058 How to get better at keeping commitments

We all hate when commitments aren’t kept. Especially when they’re the ones we break. Like anything though, we can get better at keeping commitments. Here’s how.

How to get better at keeping commitments

This week’s Inspire Me quote is from Ralph Waldo Emerson:

“What you do speaks so loudly that I cannot hear what you say.”

It’s easy to keep commitments. All you need to do is STOP making them. But that’s not practical, nor helpful.

Instead, if you’re going to push yourself, you’ll likely break a commitment or two. In fact, you’re probably not really pushing yourself unless you do. And that requires also working on getting better at keeping commitments. Here’s some ways to do so:

  1. “Wait before you yay.” Enthusiasm will make commitments your sanity cannot cash. Take time to evaluate the likelihood of your continued enthusiasm for an idea before you make a commitment to get behind it.
  2. “Weigh before you yay.” Someone once said, “Things always take longer than they do.” It’s easy to be overly optimistic in planning how long something will take. In fact, researchers have found that we tend to overestimate how much time we will have to do something per week when the task is remote, rather than immediate.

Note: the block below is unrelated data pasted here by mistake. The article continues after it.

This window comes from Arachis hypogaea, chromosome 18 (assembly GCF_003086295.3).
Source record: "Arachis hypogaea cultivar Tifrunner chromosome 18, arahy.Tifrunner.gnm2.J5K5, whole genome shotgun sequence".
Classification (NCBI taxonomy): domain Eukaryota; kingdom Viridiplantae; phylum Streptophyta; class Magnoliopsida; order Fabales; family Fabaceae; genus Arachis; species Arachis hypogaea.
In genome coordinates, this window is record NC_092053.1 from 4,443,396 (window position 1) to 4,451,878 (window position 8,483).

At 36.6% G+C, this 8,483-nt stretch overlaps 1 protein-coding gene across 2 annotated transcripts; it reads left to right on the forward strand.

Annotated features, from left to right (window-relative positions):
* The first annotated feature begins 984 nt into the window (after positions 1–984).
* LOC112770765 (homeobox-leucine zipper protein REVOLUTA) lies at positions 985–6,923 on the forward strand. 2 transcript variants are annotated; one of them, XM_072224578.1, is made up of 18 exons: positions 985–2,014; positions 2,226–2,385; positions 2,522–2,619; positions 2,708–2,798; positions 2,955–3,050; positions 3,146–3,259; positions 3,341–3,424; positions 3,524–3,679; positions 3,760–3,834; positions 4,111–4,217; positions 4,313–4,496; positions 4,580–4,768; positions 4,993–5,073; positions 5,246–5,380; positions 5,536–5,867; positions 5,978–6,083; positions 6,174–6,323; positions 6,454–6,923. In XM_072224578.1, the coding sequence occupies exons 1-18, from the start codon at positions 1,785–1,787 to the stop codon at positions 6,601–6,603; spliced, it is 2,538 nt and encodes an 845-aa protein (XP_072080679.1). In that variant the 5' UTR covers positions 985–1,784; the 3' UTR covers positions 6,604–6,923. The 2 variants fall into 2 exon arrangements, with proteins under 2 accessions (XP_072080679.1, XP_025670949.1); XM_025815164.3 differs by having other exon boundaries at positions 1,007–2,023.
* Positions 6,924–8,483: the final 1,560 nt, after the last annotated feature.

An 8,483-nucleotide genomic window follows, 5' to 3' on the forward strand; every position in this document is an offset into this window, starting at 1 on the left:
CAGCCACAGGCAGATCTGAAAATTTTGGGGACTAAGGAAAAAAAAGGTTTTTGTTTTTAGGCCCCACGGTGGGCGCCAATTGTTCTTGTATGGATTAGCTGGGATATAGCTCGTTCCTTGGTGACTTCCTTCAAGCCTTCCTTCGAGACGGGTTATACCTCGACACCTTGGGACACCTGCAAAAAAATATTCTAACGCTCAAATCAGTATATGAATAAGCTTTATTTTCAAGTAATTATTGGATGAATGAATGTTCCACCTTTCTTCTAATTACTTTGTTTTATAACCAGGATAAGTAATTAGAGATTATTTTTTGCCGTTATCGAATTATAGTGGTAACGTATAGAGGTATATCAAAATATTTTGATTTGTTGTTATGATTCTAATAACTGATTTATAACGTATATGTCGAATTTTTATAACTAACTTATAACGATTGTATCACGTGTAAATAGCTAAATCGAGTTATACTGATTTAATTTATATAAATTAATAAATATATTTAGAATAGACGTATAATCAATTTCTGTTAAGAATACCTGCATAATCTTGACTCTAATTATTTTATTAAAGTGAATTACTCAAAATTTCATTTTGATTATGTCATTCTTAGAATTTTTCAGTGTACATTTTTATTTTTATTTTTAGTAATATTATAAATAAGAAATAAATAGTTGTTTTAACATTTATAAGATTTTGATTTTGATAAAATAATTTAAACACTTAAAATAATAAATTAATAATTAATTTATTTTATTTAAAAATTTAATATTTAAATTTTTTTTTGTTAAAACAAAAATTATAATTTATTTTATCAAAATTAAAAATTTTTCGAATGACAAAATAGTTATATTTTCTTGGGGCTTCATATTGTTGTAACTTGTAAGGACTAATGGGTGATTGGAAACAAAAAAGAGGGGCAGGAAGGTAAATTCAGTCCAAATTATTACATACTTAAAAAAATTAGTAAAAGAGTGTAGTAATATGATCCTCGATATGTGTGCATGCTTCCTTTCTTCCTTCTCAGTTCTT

3. Make communication your non-negotiable commitment. The only commitment you should never give up is the commitment to communicate. Two things to communicate: who has the ball and at-risk commitments.
  4. Step up when others are at risk. Your sacrifice should be greatest when the cost of failure on your part is greatest.
    Better to sacrifice your comfort, time, whatever than ask it of others.
  5. Own the missteps. Resist making excuses even if there are other contributing factors. You’ll gain more support by fully taking responsibility for the missed commitment than by placing blame on others, even if others are at fault. As Benjamin Franklin once said, “Never ruin an apology with an excuse.”
  6. Regularly review how you are keeping commitments.  Ask others their impressions and choose an area to improve.

This week’s Challenge Me:

As you were listening to this episode, what changes came to mind that you could make to improve your ability to keep commitments? Waiting, Weighing, Communicating, Taking ownership, or Reviewing. Pick an area and make a commitment to work on one thing.

Resources mentioned or related to this podcast that may be helpful to you:

Ways to get involved:

  • Leave a review for this show on iTunes and/or Stitcher Radio.
  • Leave a comment or question below.
  • Share this post with others in your network:

We look forward to hearing from you!

Leave a Public Comment or Question

Your email address will not be published.